Father’s Day is Baby Boomer Young


No, our Father’s Day holiday was not invented by Hallmark cards. The special dad’s day holiday should probably be credited to Mrs. John B. Dodd, of Washington state, who first suggested the idea of the holiday in 1909.
Mrs. Dodd’s father, Civil War veteran William Smart, was widowed when his wife died in childbirth with their sixth child. Despite the obvious hardships, Mr. Smart raised the newborn, along with his five other children by himself.
It wasn’t until Sonora Dodd became an adult that she realized the strength and selflessness her father had shown in raising his children as a single parent. The original date chosen for the holiday was Mr. Smart’s birthday, June 5. However, that first celebration was postponed until June 19, the third Sunday in June, because there was not enough time to prepare.
At about the same time, in various towns and cities across America, other people were beginning to celebrate a Father’s Day. Some accounts credit Mrs. Charles Clayton of West Virginia as the founder of Father’s Day, although most histories give credit to Mrs. Dodd.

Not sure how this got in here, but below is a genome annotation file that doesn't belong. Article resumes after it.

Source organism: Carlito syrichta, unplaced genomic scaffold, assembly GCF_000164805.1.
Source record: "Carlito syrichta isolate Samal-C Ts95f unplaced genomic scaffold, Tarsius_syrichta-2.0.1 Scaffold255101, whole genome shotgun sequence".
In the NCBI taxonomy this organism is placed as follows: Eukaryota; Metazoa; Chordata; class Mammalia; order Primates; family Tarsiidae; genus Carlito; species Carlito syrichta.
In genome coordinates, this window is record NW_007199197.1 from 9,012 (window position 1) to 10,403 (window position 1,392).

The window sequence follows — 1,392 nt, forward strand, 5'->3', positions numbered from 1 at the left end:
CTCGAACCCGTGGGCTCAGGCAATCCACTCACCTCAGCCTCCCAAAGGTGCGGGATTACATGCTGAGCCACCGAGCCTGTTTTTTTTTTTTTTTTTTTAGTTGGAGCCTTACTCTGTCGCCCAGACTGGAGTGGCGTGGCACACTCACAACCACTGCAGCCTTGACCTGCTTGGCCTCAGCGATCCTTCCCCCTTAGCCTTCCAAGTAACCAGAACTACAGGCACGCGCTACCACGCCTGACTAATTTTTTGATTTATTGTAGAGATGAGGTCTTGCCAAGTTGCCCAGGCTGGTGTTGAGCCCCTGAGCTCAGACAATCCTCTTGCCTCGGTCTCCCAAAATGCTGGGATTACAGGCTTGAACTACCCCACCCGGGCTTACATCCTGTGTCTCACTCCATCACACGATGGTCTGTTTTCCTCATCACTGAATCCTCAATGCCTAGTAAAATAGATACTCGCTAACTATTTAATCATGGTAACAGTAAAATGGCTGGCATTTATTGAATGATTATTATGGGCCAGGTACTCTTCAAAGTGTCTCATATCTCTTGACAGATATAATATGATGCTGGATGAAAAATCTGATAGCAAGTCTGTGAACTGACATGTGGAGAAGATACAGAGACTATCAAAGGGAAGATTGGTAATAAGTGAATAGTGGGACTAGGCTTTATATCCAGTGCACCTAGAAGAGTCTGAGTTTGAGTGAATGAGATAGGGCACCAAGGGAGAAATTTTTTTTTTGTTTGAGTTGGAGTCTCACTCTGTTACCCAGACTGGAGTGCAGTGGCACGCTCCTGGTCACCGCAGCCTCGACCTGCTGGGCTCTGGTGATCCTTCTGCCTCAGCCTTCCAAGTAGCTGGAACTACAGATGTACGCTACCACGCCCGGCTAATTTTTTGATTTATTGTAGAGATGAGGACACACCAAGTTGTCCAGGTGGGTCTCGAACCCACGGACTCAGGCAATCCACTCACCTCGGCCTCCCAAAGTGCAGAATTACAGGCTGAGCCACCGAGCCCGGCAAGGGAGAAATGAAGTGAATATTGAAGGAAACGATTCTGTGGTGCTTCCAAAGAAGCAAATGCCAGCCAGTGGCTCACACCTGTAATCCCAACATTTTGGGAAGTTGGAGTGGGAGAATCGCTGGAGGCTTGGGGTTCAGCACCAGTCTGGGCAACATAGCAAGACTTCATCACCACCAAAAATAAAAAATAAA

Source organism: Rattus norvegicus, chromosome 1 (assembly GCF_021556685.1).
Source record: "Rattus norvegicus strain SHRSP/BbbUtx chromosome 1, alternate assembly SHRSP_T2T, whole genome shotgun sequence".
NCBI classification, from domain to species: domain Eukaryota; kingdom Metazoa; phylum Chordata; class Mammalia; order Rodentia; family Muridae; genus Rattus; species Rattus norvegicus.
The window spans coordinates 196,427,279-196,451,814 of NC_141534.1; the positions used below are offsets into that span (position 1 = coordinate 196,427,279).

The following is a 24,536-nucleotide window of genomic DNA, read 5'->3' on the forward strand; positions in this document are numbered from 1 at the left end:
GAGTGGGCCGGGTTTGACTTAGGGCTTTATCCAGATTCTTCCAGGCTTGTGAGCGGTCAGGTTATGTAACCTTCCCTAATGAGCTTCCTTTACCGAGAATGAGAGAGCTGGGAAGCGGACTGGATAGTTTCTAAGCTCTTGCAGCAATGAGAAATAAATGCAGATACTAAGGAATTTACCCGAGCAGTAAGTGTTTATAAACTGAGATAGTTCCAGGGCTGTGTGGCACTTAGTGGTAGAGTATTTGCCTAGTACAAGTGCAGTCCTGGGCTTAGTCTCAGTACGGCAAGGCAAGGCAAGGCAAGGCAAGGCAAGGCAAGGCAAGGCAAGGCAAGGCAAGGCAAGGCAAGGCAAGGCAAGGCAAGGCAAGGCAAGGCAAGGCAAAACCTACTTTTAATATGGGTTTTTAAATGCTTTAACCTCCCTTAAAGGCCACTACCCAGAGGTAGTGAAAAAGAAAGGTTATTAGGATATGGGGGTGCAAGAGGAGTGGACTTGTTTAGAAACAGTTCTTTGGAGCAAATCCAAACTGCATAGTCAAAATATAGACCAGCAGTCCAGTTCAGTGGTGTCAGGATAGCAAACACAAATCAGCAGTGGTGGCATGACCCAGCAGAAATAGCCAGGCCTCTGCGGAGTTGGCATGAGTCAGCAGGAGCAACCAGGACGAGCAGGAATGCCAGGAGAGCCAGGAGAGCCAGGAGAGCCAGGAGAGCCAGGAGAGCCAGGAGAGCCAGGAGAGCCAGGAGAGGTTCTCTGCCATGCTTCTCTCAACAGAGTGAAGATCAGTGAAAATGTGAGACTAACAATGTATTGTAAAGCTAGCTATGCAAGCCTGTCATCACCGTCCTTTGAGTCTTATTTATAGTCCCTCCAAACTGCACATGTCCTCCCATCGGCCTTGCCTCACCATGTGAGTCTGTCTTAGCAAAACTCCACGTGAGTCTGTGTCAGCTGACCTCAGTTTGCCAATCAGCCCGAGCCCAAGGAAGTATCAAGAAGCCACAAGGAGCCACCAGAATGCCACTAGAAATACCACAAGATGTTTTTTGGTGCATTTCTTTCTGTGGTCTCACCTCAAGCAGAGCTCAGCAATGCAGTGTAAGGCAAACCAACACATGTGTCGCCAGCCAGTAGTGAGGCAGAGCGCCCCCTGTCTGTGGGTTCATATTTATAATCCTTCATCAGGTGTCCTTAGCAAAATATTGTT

In early times, wearing flowers was a traditional way of celebrating Father’s Day. Mrs. Dodd favored the red rose to honor a father still living, while a white flower honored a deceased dad.
In 1924, President Calvin Coolidge supported the idea of a national father’s day, but it did not become official until 1966 when President Lyndon Johnson signed the presidential proclamation that set aside the third Sunday of June as Father’s Day.

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